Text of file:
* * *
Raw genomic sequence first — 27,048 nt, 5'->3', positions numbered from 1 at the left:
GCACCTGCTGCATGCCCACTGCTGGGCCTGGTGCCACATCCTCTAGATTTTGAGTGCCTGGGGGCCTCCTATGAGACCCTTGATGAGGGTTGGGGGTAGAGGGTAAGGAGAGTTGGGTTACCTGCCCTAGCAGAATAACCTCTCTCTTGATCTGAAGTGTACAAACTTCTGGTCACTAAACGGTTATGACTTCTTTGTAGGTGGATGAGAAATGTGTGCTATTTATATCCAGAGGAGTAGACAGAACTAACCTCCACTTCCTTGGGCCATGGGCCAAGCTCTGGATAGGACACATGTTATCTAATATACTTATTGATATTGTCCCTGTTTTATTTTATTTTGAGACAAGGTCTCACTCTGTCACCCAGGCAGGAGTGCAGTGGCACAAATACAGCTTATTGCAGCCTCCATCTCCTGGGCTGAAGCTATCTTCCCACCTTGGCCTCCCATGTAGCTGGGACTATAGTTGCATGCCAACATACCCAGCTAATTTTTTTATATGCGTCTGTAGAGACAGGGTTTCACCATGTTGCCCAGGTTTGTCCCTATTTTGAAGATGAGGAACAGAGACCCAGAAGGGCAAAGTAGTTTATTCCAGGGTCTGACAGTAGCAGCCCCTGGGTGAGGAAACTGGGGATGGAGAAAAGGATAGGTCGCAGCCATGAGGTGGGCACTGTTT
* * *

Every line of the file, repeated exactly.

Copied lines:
Raw genomic sequence first — 27,048 nt, 5'->3', positions numbered from 1 at the left:
GCACCTGCTGCATGCCCACTGCTGGGCCTGGTGCCACATCCTCTAGATTTTGAGTGCCTGGGGGCCTCCTATGAGACCCTTGATGAGGGTTGGGGGTAGAGGGTAAGGAGAGTTGGGTTACCTGCCCTAGCAGAATAACCTCTCTCTTGATCTGAAGTGTACAAACTTCTGGTCACTAAACGGTTATGACTTCTTTGTAGGTGGATGAGAAATGTGTGCTATTTATATCCAGAGGAGTAGACAGAACTAACCTCCACTTCCTTGGGCCATGGGCCAAGCTCTGGATAGGACACATGTTATCTAATATACTTATTGATATTGTCCCTGTTTTATTTTATTTTGAGACAAGGTCTCACTCTGTCACCCAGGCAGGAGTGCAGTGGCACAAATACAGCTTATTGCAGCCTCCATCTCCTGGGCTGAAGCTATCTTCCCACCTTGGCCTCCCATGTAGCTGGGACTATAGTTGCATGCCAACATACCCAGCTAATTTTTTTATATGCGTCTGTAGAGACAGGGTTTCACCATGTTGCCCAGGTTTGTCCCTATTTTGAAGATGAGGAACAGAGACCCAGAAGGGCAAAGTAGTTTATTCCAGGGTCTGACAGTAGCAGCCCCTGGGTGAGGAAACTGGGGATGGAGAAAAGGATAGGTCGCAGCCATGAGGTGGGCACTGTTT